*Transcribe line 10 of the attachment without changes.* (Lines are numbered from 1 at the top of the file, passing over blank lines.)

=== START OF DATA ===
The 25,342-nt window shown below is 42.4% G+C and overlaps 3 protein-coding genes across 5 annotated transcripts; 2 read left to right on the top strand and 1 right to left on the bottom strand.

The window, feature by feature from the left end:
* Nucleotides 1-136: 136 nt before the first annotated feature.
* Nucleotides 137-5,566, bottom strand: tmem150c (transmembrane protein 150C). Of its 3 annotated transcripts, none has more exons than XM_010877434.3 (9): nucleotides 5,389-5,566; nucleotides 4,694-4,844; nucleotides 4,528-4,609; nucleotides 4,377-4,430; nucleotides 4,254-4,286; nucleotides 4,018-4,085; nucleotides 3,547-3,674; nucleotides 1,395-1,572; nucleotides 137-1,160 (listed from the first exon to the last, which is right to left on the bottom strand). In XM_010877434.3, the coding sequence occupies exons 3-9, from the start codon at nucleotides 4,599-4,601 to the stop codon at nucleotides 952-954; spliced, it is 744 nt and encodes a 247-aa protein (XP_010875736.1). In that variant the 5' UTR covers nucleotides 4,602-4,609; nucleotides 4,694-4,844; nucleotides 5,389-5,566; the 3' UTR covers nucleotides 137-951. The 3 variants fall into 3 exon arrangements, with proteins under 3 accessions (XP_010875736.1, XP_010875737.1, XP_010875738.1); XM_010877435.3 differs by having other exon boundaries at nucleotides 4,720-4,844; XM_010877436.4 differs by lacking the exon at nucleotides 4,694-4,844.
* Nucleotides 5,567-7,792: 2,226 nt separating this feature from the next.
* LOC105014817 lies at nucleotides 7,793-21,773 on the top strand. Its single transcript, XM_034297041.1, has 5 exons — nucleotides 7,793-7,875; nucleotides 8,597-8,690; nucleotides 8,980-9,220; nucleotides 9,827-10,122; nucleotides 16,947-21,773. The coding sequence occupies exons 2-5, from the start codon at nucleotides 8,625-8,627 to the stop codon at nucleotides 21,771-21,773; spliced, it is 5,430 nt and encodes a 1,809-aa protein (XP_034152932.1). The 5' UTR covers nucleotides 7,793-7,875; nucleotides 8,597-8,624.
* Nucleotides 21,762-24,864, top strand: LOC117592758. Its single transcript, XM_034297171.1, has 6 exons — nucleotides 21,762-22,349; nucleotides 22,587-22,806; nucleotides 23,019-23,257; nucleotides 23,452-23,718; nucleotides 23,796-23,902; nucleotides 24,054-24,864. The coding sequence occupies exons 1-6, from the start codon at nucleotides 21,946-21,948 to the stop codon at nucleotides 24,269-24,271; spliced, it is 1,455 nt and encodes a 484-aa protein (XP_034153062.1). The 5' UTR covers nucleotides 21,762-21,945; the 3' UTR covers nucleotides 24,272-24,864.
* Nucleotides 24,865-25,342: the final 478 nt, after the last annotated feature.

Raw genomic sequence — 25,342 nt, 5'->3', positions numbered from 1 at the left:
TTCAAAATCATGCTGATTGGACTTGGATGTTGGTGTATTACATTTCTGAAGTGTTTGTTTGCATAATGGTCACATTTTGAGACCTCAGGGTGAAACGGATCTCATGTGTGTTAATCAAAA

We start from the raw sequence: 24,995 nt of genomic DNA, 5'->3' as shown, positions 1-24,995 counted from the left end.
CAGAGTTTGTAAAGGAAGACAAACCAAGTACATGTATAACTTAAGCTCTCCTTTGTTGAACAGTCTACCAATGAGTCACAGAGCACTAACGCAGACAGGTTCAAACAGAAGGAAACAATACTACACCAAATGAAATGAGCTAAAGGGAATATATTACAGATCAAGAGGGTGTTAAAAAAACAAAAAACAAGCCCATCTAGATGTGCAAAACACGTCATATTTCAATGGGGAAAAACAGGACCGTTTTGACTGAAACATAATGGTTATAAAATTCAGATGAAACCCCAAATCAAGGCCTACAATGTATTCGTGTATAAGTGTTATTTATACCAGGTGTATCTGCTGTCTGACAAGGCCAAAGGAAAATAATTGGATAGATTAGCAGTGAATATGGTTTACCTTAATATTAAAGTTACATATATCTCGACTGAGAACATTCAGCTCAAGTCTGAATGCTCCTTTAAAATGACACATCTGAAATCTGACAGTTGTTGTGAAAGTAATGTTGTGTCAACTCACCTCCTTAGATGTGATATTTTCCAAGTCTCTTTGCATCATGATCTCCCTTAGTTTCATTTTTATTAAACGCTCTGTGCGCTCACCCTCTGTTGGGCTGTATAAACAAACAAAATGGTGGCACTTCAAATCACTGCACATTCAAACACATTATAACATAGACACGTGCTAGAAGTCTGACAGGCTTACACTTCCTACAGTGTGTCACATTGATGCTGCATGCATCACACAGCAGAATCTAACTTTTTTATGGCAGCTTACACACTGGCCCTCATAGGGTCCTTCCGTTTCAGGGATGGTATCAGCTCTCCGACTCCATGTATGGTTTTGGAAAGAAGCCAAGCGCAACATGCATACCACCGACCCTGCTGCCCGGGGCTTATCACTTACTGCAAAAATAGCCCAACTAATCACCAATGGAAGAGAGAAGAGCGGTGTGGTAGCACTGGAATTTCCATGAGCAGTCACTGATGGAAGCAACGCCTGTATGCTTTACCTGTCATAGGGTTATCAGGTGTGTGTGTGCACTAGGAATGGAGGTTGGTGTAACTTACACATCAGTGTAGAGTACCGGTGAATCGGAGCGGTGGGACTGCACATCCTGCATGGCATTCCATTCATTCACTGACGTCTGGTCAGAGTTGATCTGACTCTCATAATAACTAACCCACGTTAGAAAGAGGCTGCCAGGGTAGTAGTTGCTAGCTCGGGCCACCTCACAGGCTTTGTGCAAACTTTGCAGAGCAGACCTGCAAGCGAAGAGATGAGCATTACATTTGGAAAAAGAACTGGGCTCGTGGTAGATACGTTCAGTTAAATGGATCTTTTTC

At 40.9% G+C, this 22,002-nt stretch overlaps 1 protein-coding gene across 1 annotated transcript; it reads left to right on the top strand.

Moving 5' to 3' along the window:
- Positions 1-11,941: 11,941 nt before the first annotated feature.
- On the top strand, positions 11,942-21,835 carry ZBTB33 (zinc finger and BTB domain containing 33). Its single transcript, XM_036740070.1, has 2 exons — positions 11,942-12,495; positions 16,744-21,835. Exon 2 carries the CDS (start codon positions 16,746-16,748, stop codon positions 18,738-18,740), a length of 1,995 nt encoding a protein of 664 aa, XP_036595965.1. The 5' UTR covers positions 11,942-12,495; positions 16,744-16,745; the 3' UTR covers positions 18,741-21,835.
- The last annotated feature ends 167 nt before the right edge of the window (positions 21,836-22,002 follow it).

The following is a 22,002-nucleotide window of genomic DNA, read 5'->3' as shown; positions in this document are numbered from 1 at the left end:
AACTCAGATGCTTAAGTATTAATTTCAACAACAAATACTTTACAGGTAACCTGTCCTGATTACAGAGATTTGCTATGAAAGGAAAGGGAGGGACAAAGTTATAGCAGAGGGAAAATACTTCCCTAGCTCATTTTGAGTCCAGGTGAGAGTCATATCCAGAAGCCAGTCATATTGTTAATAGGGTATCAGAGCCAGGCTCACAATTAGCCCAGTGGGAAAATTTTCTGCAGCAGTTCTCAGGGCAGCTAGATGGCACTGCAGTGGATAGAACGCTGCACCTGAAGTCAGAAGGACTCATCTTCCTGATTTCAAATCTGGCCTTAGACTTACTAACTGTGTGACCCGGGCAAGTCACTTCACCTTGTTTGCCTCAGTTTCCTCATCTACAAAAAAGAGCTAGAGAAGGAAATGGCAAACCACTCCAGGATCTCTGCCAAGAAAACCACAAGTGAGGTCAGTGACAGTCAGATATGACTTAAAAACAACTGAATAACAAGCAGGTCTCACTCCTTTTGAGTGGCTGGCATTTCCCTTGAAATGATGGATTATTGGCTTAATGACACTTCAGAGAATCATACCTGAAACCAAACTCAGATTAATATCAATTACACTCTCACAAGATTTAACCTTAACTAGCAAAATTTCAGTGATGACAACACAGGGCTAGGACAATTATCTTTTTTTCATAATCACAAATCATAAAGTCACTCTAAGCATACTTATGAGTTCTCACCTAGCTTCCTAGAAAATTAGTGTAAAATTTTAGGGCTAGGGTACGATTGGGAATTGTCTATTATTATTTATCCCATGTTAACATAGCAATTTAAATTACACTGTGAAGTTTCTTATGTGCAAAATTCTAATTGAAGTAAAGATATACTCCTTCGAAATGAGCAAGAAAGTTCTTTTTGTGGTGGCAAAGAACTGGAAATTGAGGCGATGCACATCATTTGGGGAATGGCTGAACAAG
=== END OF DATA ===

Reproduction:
TTCAAAATCATGCTGATTGGACTTGGATGTTGGTGTATTACATTTCTGAAGTGTTTGTTTGCATAATGGTCACATTTTGAGACCTCAGGGTGAAACGGATCTCATGTGTGTTAATCAAAA